$$ \begin{aligned} & \left\langle\phi_{j}(x, y), f_{j m}(y)\right\rangle_{j=4}=\int\limits_{0}^{h} \phi_{j}(x, y) f_{j m}(y) \mathrm{d} y \\ & =\int\limits_{0}^{h_{1}} \phi_{j2}(x, y) f_{j m}(y) \mathrm{d} y+ \\ & \left(s_{1}+\mathrm{i} f_{1}\right) \int\limits_{h_{1}}^{h} \phi_{j1}(x, y) f_{j m}(y) \mathrm{d} y \text { for } m=0, 1, 2, \ldots \\ \end{aligned} $$ (23a) $$ \begin{aligned} & \left\langle\phi_{j x}(x, y), f_{j m}(y)\right\rangle_{j=4}=\int\limits_{0}^{h} \phi_{j x}(x, y) f_{j m}(y) \mathrm{d} y \\ & =\int\limits_{0}^{h_{1}} \phi_{(j2) x}(x, y) f_{j m}(y) \mathrm{d} y+ \\ & \varepsilon_{1} \int\limits_{h_{1}}^{h} \phi_{(j1) x}(x, y) f_{j m}(y) \mathrm{d} y \text { for } m=0, 1, 2, \ldots \end{aligned} $$ (23b) Now, due to the presence of the submerged floating plate, the orthogonal mode coupling relation as in Eq. (21) is employed on ϕ_{j} (x, y) and ϕ_{jx} (x, y) with the eigenfunction f_{jm} (y) along with continuity of velocity and pressure as in Eq. (7a) across the vertical interface x = – a_{2}, 0 < y < h to obtain
$$ \begin{aligned} & \left\langle\phi_{j}(x, y), f_{j m}(y)\right\rangle_{j=4}=\int\limits_{0}^{h} \phi_{j}(x, y) f_{j m}(y) \mathrm{d} y \\ & =\int\limits_{0}^{h_{1}} \phi_{j+1}(x, y) f_{j m}(y) \mathrm{d} y+ \\ & \int\limits_{h_{1}}^{h} \phi_{j+2}(x, y) f_{j m}(y) \mathrm{d} y \text { for } m=0, 1, 2, \ldots \\ \end{aligned} $$ (24) $$ \begin{aligned} & \left\langle\phi_{j x}(x, y), f_{j m}(y)\right\rangle_{j=4}=\int\limits_{0}^{h} \phi_{j x}(x, y) f_{j m}(y) \mathrm{d} y \\ & =\int\limits_{0}^{h_{1}} \phi_{(j+1) x}(x, y) f_{j m}(y) \mathrm{d} y+ \\ & \int\limits_{h_{1}}^{h} \phi_{(j+2) x}(x, y) f_{j m}(y) \mathrm{d} y \text { for } m=0, 1, 2, \ldots \end{aligned} $$ (24b) Further, the orthogonal mode coupling relation as in Eq. (21) is employed on ϕ_{j} (x, y) and ϕ_{jx} (x, y) with the eigenfunction f_{jm} (y) along with continuity of velocity and pressure as in Eq. (7b) across the vertical interface x =− a_{3}, 0 < y < h to obtain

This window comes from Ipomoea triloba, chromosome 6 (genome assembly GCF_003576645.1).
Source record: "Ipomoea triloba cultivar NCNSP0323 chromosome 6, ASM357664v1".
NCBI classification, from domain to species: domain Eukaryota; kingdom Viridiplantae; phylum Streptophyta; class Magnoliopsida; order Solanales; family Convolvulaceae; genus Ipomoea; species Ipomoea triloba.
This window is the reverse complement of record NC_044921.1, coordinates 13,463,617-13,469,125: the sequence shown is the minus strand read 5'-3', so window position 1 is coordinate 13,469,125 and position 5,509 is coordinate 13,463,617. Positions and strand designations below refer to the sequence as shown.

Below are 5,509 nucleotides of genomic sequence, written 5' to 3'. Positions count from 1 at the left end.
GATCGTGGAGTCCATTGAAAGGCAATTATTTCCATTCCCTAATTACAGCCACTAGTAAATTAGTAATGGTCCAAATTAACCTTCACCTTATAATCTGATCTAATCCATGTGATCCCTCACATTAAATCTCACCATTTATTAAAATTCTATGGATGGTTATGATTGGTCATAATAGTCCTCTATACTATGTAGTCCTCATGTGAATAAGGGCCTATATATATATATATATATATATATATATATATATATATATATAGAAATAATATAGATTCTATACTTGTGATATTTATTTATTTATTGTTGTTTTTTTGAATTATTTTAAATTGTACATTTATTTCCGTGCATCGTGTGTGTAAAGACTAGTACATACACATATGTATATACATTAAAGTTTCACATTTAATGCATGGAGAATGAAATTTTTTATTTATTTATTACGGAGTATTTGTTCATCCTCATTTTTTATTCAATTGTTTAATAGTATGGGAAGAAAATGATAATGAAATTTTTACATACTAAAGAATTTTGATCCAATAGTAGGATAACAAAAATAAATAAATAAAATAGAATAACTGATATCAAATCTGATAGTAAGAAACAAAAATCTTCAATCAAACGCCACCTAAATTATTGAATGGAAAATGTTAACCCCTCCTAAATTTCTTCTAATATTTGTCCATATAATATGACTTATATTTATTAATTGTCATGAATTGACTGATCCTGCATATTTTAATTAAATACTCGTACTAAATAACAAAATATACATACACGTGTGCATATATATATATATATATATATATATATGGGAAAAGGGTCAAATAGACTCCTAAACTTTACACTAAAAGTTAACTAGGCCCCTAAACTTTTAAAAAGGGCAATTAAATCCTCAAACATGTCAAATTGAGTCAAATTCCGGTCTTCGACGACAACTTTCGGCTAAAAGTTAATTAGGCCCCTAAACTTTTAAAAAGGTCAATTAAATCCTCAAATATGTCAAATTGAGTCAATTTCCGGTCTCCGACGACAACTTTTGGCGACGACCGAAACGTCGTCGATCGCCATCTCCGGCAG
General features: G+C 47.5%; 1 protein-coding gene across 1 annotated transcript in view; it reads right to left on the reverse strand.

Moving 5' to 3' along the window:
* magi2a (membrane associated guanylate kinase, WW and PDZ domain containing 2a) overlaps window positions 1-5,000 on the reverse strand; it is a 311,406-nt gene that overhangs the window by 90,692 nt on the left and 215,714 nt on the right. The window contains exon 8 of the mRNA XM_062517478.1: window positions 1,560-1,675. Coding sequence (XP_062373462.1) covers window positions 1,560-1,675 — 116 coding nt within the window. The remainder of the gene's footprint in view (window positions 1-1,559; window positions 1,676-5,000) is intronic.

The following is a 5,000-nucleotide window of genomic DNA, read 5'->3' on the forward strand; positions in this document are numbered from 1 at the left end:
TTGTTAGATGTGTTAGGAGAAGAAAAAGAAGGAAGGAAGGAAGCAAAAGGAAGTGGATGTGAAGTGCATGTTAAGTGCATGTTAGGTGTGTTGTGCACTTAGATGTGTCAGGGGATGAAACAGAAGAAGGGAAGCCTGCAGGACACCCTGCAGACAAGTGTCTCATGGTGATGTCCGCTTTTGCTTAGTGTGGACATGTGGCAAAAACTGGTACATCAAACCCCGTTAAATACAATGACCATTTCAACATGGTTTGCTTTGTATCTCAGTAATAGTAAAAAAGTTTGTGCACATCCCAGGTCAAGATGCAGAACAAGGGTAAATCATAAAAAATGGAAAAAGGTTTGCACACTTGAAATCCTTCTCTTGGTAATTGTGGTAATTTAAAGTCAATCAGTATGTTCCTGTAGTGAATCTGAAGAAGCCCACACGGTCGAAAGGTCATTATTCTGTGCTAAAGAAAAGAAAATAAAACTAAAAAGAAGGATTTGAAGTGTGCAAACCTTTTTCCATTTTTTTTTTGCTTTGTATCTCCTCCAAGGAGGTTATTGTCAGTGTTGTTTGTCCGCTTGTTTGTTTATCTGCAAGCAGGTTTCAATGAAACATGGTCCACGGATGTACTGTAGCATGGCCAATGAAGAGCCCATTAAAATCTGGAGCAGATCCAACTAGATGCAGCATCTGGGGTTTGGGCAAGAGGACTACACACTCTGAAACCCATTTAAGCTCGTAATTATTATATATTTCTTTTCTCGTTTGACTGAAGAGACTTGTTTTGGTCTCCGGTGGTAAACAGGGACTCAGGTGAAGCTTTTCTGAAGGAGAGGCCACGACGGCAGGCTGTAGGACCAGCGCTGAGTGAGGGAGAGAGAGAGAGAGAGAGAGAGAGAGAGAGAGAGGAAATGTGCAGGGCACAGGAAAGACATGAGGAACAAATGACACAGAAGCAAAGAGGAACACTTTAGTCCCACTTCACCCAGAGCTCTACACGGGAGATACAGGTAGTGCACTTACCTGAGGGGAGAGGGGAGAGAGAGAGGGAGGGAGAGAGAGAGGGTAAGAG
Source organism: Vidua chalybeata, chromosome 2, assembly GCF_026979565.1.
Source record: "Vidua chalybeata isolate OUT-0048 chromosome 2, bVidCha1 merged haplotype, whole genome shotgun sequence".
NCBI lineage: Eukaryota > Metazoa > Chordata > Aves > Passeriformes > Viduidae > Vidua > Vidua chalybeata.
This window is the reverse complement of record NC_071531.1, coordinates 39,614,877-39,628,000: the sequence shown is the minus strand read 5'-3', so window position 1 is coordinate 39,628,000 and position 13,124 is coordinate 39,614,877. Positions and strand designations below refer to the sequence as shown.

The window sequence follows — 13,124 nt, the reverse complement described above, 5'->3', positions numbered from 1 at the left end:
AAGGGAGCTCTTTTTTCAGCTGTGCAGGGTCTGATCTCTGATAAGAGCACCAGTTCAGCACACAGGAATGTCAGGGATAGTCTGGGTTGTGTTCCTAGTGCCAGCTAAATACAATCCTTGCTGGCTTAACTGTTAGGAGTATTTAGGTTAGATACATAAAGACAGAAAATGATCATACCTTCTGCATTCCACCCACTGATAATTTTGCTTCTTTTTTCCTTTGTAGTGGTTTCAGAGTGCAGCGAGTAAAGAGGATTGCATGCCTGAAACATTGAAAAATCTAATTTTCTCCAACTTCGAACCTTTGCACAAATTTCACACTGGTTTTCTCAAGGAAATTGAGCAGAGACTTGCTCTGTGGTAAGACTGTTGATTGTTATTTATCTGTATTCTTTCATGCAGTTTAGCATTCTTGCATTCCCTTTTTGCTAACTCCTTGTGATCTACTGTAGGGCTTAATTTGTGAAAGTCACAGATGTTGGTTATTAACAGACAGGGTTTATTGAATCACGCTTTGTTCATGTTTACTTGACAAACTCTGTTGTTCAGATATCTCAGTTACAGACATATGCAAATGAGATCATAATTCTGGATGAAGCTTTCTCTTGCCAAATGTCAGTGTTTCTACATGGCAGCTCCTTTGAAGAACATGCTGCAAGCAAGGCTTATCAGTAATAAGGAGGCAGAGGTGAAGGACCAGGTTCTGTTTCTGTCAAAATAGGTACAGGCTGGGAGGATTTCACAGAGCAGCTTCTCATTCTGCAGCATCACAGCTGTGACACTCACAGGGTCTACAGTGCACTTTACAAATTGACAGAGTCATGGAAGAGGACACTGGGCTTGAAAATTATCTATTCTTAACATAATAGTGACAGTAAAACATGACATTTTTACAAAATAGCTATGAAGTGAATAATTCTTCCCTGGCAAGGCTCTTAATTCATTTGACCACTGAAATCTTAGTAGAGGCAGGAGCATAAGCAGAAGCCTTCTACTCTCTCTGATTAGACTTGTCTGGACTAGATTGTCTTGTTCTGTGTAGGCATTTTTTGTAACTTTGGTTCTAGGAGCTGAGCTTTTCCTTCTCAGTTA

$$ \begin{aligned} & \left\langle\phi_{j}(x, y), f_{j m}(y)\right\rangle_{j=7}=\int\limits_{0}^{h} \phi_{j}(x, y) f_{j m}(y) \mathrm{d} y \\ & =\int\limits_{0}^{h_{1}} \phi_{j2}(x, y) f_{j m}(y) \mathrm{d} y+ \\ & \int\limits_{h_{1}}^{h} \phi_{j1}(x, y) f_{j m}(y) \mathrm{d} y \text { for } m=0, 1, 2, \ldots \\ \end{aligned} $$ (25a) $$ \begin{aligned} & \left\langle\phi_{j x}(x, y), f_{j m}(y)\right\rangle_{j=7}=\int\limits_{0}^{h} \phi_{j x}(x, y) f_{j m}(y) \mathrm{d} y \\ & =\int\limits_{0}^{h_{1}} \phi_{(j2) x}(x, y) f_{j m}(y) \mathrm{d} y+ \\ & \int\limits_{h_{1}}^{h} \phi_{(j1) x}(x, y) f_{j m}(y) \mathrm{d} y \text { for } m=0, 1, 2, \ldots \end{aligned} $$ (25b) Again, due to the presence of a fullyextended porous structure, the orthogonal mode coupling relation as in Eq. (21) is employed on ϕ_{j} (x, y) and ϕ_{jx} (x, y) with the eigenfunction f_{jm} (y) along with continuity of velocity and pressure as in Eq. (8) across the vertical interface x =− a_{4}, 0 < y < h to obtain
$$ \begin{aligned} & \left\langle\phi_{j}(x, y), f_{j m}(y)\right\rangle_{j=7}=\int\limits_{0}^{h} \phi_{j}(x, y) f_{j m}(y) \mathrm{d} y \\ & =\left(s_{2}+\mathrm{i} f_{2}\right) \int\limits_{0}^{h} \phi_{j+1}(x, y) f_{j m}(y) \mathrm{d} y \text { for } m=0, 1, 2, \ldots \\ \end{aligned} $$ (26a) $$ \begin{aligned} & \quad\left\langle\phi_{j x}(x, y), f_{j m}(y)\right\rangle_{j=7}=\int\limits_{0}^{h} \phi_{j x}(x, y) f_{j m}(y) \mathrm{d} y \\ & =\varepsilon_{2} \int\limits_{0}^{h} \phi_{(j+1) x}(x, y) f_{j m}(y) \mathrm{d} y \text { for } m=0, 1, 2, \ldots \end{aligned} $$ (26b) Further, the orthogonal mode coupling relation as in Eq. (21) is employed on ϕ_{j} (x, y) and ϕ_{jx} (x, y) with the eigenfunction f_{jm} (y) along with continuity of velocity and pressure as in Eq. (8) across the vertical interface x =− a_{5}, 0 < y < h to obtain